Motion for more definite statement
A motion for more definite statement in many jurisdictions in the United States, and under United States federal law, is a means of obtaining a more detailed motion from the opposing party in a civil case before interposing a responsive pleading.
In federal jurisprudence, the motion is permitted by Rule 12(e) of The Federal Rules of Civil Procedure. The presiding judge will respond either by granting the motion or striking it from the record if it is found to be without legal merit. The motion must contain a point-by-point rebuttal, with each point numbered, and ideally should reference some case law in support of the motion.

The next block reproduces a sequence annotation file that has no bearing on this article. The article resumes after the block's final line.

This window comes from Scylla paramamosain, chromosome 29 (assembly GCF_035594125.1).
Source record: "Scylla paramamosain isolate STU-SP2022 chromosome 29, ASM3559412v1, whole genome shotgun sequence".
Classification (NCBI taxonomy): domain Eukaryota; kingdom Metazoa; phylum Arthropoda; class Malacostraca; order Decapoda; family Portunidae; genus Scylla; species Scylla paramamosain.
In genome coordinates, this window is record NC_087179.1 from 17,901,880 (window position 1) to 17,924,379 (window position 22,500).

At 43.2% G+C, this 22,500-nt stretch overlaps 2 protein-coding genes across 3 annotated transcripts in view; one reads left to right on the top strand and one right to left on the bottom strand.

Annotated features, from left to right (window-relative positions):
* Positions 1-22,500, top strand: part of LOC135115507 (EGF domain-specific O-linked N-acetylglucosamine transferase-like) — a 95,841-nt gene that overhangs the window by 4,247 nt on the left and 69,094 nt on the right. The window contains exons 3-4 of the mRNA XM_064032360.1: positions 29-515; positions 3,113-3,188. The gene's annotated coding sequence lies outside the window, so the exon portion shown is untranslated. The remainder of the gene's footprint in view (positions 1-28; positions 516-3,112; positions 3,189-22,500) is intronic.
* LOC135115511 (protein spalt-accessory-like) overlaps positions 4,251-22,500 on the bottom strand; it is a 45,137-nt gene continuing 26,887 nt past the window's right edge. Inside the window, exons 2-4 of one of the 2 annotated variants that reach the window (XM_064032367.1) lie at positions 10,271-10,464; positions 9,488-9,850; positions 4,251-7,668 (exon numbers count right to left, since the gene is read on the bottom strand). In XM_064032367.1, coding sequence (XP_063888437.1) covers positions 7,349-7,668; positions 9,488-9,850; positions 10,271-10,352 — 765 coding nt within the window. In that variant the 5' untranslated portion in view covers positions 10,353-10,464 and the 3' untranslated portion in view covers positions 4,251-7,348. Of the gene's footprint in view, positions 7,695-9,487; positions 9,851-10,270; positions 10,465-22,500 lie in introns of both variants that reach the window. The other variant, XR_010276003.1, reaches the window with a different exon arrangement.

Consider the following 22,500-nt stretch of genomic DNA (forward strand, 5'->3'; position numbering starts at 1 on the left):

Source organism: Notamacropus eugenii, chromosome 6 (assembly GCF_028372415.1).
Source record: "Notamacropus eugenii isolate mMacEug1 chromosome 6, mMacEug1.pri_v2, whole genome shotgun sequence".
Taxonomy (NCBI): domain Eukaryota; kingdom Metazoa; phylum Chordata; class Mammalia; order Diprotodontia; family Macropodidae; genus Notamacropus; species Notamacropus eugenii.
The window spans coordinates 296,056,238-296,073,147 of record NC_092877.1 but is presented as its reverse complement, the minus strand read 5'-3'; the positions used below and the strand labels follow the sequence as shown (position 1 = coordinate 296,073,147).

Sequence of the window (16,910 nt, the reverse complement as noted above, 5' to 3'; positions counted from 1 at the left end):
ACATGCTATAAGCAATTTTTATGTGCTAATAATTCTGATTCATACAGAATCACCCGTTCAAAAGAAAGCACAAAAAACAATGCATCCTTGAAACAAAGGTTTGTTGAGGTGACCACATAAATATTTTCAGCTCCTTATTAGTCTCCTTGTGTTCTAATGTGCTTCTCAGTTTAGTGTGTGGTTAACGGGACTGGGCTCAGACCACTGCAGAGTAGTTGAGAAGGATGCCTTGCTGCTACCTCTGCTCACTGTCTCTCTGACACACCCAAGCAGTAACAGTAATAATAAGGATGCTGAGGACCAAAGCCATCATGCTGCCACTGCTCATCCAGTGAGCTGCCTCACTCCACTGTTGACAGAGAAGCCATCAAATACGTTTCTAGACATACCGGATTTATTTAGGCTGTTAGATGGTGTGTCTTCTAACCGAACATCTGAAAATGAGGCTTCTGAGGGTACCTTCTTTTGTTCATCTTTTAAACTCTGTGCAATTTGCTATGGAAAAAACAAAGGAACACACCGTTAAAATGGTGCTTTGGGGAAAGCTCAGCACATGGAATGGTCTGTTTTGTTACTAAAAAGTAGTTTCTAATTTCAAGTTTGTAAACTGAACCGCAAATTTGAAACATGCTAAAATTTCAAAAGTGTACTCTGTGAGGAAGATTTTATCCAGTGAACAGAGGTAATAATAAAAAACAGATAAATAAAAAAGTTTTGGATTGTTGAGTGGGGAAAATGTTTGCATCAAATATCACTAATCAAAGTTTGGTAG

In the Commonwealth of Virginia, a motion seeking such relief is called a motion for a bill of particulars.
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